We want people to move. Movement is what we are designed to do. At SHDC, we see the detrimental effects that poor posture and a sedentary lifestyle has on our patient’s every day. What has posture got to do with dentistry you may ask? Well, poor posture can create tension in the muscles of the head, neck and jaw. This can create a pattern of pain that leaves you susceptible to clenching and grinding your teeth during the day and at night. The result of this can be headaches, neck aches and jaw aches which greatly effect quality of life.
What many people don’t realise, is that the mouth is one of the most sensitive parts of the body and that headaches, neck aches and jaw aches may be coming from the teeth and jaws. Our teeth are meant to be slightly apart when we are not using them or at most, lightly touching. We can create up to 1000lbs of force through our jaw muscles and by doing so when we should be giving our teeth and jaw a rest, we can stir up so many of the muscles that can cause chronic pain.
Some of the best ways to treat this problem is to move your body and break the sedentary pattern. Running on the beach is a great way to do so! Other useful things to consider in trying to alleviate clenching and grinding and associated muscle pain is to do yoga or pilates; have regular Epsom salt baths; see a chiro/physio/osteo and get regular massage. It may also be appropriate to have a custom made dental nightguard made to help maintain the muscles of the head, neck and jaw in a balanced position, relieve tension, protect the teeth from wear and improve the way you breathe at night.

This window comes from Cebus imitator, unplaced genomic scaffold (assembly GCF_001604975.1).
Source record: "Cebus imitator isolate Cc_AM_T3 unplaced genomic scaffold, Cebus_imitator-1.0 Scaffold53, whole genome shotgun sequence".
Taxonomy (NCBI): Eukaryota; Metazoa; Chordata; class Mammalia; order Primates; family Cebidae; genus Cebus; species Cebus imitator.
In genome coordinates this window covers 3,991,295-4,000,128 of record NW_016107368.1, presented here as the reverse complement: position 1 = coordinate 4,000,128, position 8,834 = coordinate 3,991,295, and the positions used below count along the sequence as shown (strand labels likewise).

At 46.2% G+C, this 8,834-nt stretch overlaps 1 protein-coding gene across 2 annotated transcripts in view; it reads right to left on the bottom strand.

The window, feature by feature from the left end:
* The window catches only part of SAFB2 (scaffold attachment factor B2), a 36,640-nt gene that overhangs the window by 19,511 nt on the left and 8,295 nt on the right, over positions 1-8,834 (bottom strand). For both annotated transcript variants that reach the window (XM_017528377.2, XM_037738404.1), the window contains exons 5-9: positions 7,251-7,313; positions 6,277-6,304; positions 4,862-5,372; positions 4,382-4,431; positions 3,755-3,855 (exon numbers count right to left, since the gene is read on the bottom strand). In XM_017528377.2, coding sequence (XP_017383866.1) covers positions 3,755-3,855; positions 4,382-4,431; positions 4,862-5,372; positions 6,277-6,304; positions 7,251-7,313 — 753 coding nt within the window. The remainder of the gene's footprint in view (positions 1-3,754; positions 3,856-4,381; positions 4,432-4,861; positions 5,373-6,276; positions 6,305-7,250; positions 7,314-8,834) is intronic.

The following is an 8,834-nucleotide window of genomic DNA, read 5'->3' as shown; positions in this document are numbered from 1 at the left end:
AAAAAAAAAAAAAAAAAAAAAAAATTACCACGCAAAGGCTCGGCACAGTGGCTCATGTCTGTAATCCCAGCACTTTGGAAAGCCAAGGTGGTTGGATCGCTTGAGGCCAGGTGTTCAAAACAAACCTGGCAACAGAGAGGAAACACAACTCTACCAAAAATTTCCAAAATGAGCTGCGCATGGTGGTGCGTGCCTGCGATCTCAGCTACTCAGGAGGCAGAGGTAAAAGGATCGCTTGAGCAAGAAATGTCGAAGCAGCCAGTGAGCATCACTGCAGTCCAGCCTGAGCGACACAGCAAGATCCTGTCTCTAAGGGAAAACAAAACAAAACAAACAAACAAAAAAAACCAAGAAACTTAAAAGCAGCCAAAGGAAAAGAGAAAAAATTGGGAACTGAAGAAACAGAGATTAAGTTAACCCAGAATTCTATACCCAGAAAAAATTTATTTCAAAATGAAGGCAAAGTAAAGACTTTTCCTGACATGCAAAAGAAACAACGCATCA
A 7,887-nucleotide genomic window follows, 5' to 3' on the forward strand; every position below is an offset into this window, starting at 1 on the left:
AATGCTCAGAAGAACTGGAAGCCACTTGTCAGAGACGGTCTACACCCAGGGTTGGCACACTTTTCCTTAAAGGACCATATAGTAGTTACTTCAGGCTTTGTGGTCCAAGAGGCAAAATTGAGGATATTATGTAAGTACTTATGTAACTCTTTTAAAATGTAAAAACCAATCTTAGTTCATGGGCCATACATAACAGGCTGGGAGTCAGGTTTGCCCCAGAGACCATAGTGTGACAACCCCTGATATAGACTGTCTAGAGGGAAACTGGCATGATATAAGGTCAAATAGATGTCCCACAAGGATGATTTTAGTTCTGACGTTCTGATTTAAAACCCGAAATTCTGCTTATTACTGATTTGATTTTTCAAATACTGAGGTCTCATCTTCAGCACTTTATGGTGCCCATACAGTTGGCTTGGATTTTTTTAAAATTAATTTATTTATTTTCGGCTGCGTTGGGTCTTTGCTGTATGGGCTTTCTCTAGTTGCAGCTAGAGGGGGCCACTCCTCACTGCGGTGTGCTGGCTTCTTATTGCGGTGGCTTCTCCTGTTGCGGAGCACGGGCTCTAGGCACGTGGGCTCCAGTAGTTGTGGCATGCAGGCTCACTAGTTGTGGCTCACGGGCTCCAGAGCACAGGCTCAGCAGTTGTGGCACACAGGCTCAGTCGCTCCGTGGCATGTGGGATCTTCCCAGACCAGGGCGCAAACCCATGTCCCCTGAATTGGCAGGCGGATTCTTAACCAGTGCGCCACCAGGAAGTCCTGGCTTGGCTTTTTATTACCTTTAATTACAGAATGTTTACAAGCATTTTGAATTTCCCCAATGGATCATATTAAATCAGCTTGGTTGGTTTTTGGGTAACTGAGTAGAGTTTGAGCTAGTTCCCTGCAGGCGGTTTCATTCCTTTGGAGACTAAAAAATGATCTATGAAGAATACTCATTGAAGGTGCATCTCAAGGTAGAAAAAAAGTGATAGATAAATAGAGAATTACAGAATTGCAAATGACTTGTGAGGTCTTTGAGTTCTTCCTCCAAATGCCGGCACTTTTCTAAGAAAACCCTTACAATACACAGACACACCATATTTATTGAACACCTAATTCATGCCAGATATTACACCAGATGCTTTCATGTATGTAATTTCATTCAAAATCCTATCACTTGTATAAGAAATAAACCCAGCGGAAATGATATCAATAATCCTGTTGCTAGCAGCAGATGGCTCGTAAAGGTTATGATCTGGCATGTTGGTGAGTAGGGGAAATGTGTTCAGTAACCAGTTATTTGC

On another note, the most common form of chronic inflammation in the world is unhealthy gums. Gum issues are now linked to a huge range of systemic problems including heart disease, diabetes, pre-term birth weights, cancer, stroke and problems with conception. The common denominator in these problems is chronic inflammation. Therefore, by looking after your gums you will reduce your risk significantly. We know that flossing and brushing are important in reducing inflammation and maintaining gum health, but did you know that there is some early research out there that High Intensity Interval Training (HIIT) may reduce your risk of gingivitis!? We believe there is no better form of HIIT than sprinting repeatedly on the soft sand at Bondi Beach!
On Sunday, 24 September 2017 the SHDC participated in the 4km Bondi Barefoot. Dr Lewis took out first place in the 4 x 200 metre corporate relay with 3 patients.
This blog post was written by Dr Lewis Ehrlich.